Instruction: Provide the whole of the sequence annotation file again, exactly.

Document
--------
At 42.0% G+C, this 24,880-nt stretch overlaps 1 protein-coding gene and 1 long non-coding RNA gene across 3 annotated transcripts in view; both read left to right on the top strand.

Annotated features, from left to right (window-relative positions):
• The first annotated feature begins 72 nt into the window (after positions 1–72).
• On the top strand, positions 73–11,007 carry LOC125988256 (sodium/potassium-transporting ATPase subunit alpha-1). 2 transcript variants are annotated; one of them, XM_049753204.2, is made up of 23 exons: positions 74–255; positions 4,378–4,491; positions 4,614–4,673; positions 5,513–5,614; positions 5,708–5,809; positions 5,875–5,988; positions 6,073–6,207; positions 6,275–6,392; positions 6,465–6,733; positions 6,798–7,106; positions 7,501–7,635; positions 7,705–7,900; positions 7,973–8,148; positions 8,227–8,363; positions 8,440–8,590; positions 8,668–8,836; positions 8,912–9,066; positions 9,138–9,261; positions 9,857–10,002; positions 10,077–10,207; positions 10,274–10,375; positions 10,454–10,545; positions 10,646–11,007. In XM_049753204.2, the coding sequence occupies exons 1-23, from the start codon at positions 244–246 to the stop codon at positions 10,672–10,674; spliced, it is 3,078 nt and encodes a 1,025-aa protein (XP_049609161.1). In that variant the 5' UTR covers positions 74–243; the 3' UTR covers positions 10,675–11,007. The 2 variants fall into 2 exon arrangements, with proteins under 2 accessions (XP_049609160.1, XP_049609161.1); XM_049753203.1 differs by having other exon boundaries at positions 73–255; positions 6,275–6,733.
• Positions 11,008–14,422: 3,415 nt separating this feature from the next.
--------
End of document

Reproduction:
At 42.0% G+C, this 24,880-nt stretch overlaps 1 protein-coding gene and 1 long non-coding RNA gene across 3 annotated transcripts in view; both read left to right on the top strand.

Annotated features, from left to right (window-relative positions):
• The first annotated feature begins 72 nt into the window (after positions 1–72).
• On the top strand, positions 73–11,007 carry LOC125988256 (sodium/potassium-transporting ATPase subunit alpha-1). 2 transcript variants are annotated; one of them, XM_049753204.2, is made up of 23 exons: positions 74–255; positions 4,378–4,491; positions 4,614–4,673; positions 5,513–5,614; positions 5,708–5,809; positions 5,875–5,988; positions 6,073–6,207; positions 6,275–6,392; positions 6,465–6,733; positions 6,798–7,106; positions 7,501–7,635; positions 7,705–7,900; positions 7,973–8,148; positions 8,227–8,363; positions 8,440–8,590; positions 8,668–8,836; positions 8,912–9,066; positions 9,138–9,261; positions 9,857–10,002; positions 10,077–10,207; positions 10,274–10,375; positions 10,454–10,545; positions 10,646–11,007. In XM_049753204.2, the coding sequence occupies exons 1-23, from the start codon at positions 244–246 to the stop codon at positions 10,672–10,674; spliced, it is 3,078 nt and encodes a 1,025-aa protein (XP_049609161.1). In that variant the 5' UTR covers positions 74–243; the 3' UTR covers positions 10,675–11,007. The 2 variants fall into 2 exon arrangements, with proteins under 2 accessions (XP_049609160.1, XP_049609161.1); XM_049753203.1 differs by having other exon boundaries at positions 73–255; positions 6,275–6,733.
• Positions 11,008–14,422: 3,415 nt separating this feature from the next.